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25 January 2022

Getting active and social in the community.

Spending time doing things you enjoy, learning new skills and hanging out with friends is part of a healthy and balanced life. 

If your disability makes it difficult to participate in these activities, the NDIS may be able to help. 

Social and recreation support has always been a confusing area for NDIS funding. We explore what the NDIS means by social and recreational activities and the types of supports it may fund.


What are social and recreation activities?

Under the NDIS, the term “social and recreation” covers a wide range of things that you may do for fun, fitness, learning, relaxation or leisure. 

Social and recreation activities include:

  • Visiting friends and family
  • Active hobbies such as bike riding or swimming
  • Playing sports such as tennis, surfing or basketball
  • Going out to movies or a show
  • Going to places for fun such as an art gallery or shopping centre
  • Relaxation such as yoga or meditation
  • Classes to learn new skills such as woodwork, art, dance or craft.[1]


What social and recreation supports will the NDIS fund?

The NDIS will fund any extra help you need to participate in social and recreational activities because of your disability. 

The NDIS may fund:

  •   Short term support to start a new sport, activity or hobby. For example, someone to help you choose suitable clothing and equipment, attend the first few sessions and help you build confidence to go yourself.
  •   Help to build skills so you can take part
  •   A support worker to help you participate if your disability means you can’t go alone
  •   Specialised equipment or modifications to help you join in
  •   Someone to take you to an activity if you can’t use public transport and it’s not reasonable for family or friends to take you
  •   Transport for adults with disabilities to get to and from social and recreational activities.


Top tip: You will need to pay any costs that everyone who participates has to pay. The NDIS will only fund any additional costs that you incur because of your disability.


The NDIS will not fund:

  •   Membership and joining fees
  •   Class fees
  •   Entry fees to movies, museums, galleries etc.
  •   Standard equipment
  •   Support to participate at elite or professional levels, or to compete in state, national or international competitions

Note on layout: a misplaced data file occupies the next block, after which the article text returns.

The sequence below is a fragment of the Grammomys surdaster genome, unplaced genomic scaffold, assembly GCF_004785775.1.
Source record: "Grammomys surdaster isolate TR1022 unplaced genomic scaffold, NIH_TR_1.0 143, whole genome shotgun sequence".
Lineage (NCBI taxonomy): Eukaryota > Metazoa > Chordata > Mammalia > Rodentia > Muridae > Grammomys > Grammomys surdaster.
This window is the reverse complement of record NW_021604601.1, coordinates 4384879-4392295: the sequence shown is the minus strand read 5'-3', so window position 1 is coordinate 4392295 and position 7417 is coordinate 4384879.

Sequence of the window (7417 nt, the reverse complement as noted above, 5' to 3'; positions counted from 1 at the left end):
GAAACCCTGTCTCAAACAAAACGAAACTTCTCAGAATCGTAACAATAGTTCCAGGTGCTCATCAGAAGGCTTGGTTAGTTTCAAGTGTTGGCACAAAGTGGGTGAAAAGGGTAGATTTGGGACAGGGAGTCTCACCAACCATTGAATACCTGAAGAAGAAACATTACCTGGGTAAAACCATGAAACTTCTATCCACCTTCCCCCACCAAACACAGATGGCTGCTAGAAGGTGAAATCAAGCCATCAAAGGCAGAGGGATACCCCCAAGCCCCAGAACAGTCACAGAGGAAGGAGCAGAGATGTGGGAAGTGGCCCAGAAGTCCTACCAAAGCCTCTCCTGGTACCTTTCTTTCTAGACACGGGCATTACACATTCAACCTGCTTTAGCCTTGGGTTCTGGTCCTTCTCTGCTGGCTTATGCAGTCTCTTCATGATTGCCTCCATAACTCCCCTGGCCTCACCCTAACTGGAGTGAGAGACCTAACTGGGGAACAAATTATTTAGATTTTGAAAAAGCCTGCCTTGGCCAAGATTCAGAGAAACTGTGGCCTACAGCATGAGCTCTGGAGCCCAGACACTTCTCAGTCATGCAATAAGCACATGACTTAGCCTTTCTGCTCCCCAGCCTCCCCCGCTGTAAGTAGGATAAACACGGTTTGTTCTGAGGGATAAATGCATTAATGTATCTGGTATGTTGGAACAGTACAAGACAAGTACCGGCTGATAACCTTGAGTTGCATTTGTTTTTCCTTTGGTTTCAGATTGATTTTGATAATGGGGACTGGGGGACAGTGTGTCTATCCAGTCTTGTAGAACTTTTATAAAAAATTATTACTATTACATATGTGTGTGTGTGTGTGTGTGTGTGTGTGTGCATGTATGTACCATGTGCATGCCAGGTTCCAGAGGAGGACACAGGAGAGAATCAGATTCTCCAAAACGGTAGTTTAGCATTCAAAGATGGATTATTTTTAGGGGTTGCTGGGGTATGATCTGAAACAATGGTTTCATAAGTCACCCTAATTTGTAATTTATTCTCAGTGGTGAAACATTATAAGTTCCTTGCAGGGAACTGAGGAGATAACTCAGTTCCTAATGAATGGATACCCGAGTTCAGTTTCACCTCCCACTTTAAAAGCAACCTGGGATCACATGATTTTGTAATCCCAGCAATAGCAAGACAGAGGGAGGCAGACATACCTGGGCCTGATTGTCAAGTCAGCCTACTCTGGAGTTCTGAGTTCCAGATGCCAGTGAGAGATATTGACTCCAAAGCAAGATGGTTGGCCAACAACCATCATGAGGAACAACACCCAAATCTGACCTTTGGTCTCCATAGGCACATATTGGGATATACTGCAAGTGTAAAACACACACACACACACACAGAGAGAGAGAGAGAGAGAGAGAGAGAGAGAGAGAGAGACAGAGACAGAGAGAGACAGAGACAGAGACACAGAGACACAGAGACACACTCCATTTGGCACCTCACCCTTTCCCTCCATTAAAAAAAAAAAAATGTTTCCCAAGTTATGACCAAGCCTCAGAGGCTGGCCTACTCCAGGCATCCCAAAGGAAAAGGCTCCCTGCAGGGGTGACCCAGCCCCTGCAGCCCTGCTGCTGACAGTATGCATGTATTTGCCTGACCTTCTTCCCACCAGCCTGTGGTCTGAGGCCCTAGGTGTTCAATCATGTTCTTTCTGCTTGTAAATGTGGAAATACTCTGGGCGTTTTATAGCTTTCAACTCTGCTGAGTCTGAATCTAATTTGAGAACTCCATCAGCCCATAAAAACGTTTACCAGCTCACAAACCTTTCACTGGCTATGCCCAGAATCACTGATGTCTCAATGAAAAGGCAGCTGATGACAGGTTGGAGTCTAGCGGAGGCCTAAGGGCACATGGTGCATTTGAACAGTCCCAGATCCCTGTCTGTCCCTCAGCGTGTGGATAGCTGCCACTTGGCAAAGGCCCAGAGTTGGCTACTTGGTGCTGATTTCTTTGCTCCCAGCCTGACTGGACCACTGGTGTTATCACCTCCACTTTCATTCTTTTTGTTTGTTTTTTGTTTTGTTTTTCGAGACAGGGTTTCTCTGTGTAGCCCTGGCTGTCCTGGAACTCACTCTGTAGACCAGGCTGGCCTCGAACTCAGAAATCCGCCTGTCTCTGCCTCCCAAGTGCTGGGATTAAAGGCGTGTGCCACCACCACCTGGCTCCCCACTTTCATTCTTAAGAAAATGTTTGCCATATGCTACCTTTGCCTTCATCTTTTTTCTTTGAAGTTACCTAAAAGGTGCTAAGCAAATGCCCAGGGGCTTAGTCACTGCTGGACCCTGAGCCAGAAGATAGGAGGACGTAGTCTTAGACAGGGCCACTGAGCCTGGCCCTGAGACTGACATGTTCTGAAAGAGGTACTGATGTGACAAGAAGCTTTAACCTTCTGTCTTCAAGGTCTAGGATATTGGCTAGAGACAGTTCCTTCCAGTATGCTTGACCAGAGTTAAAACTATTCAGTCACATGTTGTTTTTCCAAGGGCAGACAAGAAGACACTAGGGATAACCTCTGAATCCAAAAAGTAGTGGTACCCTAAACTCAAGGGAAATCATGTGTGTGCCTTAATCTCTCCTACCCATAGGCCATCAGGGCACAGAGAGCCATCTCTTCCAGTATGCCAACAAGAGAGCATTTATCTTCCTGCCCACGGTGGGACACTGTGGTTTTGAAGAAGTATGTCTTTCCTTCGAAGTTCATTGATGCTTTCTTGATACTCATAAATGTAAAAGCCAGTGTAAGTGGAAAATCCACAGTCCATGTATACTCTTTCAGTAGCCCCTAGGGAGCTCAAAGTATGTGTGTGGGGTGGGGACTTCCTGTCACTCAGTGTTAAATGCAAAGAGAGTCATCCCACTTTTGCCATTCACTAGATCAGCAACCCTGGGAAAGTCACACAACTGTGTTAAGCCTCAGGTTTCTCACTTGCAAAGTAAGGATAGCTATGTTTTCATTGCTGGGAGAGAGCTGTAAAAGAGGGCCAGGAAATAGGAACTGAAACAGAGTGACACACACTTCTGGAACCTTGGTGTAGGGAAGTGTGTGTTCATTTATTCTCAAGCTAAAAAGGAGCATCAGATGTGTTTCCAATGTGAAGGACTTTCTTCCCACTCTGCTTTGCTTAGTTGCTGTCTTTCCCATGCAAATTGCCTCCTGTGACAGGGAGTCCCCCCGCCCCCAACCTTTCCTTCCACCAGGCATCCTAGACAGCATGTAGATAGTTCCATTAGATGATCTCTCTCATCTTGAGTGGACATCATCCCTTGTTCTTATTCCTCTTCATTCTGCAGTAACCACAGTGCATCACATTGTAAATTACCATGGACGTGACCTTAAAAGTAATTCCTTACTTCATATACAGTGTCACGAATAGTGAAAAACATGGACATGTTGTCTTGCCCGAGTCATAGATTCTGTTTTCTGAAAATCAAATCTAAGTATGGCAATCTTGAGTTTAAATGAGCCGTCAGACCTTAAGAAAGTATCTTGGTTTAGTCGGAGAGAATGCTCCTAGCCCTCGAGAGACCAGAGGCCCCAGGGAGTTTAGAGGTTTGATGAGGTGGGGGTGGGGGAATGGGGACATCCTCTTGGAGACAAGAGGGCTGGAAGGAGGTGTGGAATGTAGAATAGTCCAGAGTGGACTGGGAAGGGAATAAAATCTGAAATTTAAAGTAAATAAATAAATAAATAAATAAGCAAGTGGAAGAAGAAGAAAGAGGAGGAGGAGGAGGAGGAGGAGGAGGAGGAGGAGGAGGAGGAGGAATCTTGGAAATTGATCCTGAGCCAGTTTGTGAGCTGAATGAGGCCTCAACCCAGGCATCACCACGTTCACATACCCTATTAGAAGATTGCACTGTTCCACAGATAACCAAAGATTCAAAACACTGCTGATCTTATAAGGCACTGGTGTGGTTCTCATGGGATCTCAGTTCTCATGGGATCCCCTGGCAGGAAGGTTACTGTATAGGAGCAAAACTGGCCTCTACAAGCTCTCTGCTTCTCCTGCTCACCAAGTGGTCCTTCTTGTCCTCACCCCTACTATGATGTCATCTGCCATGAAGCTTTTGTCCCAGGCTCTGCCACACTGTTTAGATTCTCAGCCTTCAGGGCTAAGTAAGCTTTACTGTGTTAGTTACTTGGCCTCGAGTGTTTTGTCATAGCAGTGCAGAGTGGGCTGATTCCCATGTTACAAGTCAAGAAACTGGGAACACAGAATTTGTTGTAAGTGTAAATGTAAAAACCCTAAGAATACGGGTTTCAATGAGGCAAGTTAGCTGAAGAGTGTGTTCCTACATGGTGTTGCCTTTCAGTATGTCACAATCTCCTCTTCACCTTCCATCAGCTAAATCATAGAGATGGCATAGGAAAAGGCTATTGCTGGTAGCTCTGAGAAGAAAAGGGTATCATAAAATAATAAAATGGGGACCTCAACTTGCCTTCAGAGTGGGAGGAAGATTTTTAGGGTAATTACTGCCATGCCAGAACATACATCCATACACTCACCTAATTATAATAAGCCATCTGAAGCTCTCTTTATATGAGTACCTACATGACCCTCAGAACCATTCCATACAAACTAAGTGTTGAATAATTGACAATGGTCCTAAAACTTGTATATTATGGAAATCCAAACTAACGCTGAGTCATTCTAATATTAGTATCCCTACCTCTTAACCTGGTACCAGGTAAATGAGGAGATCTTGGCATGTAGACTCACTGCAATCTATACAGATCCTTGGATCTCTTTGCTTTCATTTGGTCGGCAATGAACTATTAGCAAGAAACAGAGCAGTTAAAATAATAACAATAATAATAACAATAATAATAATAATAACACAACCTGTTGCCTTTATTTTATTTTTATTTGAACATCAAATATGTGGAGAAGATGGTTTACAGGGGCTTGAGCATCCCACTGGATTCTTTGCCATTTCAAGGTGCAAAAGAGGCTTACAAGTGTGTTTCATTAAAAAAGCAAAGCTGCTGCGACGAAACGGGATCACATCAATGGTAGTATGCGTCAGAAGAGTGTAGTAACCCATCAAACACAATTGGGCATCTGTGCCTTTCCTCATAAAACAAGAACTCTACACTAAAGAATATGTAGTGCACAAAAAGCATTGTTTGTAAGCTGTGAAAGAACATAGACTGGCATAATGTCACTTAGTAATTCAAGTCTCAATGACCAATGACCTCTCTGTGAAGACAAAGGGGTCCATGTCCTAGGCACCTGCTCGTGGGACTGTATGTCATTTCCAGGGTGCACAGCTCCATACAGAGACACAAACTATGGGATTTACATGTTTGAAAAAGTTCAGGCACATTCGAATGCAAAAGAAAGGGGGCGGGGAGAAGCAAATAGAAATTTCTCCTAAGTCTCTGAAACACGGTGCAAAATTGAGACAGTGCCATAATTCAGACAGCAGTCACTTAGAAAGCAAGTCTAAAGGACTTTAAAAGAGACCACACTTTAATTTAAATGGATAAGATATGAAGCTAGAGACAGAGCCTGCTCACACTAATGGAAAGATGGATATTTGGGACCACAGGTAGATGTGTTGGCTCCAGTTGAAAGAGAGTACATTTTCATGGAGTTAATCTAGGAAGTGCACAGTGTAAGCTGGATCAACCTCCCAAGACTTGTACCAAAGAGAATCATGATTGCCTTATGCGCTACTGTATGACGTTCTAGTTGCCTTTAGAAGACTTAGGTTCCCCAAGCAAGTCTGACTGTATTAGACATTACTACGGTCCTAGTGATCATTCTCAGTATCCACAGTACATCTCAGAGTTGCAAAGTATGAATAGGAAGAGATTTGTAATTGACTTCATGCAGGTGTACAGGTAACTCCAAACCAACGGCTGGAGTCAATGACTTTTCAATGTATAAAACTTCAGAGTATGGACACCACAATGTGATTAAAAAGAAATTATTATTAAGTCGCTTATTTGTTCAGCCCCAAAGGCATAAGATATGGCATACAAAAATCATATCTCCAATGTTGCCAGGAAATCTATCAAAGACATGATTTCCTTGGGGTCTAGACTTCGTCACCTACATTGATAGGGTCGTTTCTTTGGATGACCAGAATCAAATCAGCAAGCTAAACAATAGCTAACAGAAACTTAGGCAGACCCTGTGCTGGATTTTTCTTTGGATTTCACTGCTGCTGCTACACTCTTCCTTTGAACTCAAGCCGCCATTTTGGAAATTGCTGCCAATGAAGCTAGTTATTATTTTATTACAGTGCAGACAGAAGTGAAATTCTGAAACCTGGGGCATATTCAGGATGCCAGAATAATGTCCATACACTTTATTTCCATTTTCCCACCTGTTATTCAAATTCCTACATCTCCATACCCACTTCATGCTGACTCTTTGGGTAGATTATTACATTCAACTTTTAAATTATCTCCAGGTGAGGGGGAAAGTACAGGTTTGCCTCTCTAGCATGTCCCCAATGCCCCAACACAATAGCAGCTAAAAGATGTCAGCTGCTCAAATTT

•   Activities for children where a parent is usually expected to attend
  •   Things funded by someone else such as a local club, community centre or sporting group.[2]

Transporting children to and from social activities is generally not covered by the NDIS but exceptions may apply for children with high support needs.


How to fund social and recreational supports.

To get funding in your NDIS Plan for social and recreational supports, you’ll need to have a related goal, such as joining a social group or taking a dance class. 

Funding for social and recreational supports comes from your NDIS Core supports budget. You can use these funds flexibly to pay for social and recreational supports providing they’re reasonable and necessary for your needs and meet the NDIS criteria. 

Ask yourself:

  •   Is it directly related to your disability?
  •   Is the item or support above and beyond what other people would have to pay?
  •   Is it likely to be beneficial to you?
  •   Is the activity helping you to pursue your goals?
  •   Is it legal and safe?

If you are unsure, check out some examples on the NDIS website. 

Some people may also receive funding for assistive technology connected to attending social and recreational activities. This can be found under your Capital supports budget. 


Prepared with information from the NDIS Social and Recreational Support Operational Guideline.



[1] NDIS, What do we mean by Social and Recreation Support?, 2 December 2020.

[2] NDIS, Social and recreational support operational guideline, November 2020.